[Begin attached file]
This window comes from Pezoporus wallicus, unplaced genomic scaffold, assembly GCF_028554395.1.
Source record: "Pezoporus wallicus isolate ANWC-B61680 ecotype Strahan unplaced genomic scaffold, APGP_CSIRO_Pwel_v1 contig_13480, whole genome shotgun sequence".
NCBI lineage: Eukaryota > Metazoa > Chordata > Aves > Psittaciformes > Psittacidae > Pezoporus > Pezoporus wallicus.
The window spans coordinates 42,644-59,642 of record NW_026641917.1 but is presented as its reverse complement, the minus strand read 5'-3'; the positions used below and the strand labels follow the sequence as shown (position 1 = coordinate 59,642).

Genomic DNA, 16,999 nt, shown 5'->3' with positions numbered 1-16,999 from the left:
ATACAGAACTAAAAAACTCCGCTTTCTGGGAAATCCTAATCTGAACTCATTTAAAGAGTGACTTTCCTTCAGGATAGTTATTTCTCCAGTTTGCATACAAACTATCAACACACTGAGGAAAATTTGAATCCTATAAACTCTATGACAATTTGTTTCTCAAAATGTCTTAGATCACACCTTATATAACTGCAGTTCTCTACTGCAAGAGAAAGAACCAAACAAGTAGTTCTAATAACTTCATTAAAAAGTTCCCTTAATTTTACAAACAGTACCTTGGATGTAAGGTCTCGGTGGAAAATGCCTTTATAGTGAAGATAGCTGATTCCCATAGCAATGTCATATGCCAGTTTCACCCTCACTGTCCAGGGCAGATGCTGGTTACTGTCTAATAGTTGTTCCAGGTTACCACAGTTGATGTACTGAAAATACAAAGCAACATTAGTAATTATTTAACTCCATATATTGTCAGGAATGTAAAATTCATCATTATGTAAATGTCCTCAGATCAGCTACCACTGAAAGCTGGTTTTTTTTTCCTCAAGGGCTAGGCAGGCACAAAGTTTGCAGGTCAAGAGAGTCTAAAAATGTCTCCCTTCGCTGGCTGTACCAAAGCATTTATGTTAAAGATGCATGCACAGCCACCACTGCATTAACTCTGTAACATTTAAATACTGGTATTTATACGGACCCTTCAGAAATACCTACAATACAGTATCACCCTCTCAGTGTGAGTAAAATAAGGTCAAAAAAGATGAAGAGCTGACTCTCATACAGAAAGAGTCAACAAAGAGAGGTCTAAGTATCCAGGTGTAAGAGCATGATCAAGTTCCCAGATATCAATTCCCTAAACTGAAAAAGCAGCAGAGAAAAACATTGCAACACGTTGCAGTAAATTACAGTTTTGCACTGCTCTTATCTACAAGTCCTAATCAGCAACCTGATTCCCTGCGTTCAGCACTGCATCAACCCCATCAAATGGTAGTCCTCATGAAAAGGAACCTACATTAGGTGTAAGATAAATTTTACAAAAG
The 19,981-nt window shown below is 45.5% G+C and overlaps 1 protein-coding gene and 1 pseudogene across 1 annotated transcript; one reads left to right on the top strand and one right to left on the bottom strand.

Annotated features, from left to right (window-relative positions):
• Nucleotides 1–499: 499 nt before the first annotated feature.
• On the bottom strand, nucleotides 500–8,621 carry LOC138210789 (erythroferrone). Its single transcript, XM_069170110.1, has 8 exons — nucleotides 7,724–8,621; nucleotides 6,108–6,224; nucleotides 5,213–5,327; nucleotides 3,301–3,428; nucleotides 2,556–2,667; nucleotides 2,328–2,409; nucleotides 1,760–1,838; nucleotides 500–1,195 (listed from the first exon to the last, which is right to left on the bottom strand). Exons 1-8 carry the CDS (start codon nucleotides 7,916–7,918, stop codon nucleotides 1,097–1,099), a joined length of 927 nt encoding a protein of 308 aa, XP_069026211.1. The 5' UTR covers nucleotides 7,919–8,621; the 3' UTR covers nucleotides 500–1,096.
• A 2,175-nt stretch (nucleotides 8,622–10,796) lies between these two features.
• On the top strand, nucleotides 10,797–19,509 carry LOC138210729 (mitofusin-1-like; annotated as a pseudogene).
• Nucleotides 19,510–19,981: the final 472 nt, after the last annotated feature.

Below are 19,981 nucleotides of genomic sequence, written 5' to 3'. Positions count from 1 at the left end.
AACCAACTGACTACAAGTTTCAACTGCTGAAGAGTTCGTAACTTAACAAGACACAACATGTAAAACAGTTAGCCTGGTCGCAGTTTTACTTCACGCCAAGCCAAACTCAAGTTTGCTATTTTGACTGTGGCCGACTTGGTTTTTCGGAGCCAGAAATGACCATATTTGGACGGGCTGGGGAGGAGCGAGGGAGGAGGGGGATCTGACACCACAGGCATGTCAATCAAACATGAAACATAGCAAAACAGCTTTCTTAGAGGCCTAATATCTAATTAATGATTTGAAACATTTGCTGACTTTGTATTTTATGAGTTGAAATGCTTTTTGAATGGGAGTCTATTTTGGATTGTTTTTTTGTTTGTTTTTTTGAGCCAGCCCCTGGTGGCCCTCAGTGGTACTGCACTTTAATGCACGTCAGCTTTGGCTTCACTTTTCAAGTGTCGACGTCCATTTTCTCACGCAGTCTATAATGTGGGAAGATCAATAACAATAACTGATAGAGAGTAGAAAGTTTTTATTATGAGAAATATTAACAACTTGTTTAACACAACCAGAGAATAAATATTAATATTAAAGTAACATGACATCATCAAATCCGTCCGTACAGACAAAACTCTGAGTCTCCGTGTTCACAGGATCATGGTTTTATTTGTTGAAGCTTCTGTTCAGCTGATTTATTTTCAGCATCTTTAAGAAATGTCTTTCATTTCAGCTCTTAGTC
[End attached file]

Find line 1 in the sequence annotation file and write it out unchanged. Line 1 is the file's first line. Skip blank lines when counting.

This window comes from Pezoporus wallicus, unplaced genomic scaffold, assembly GCF_028554395.1.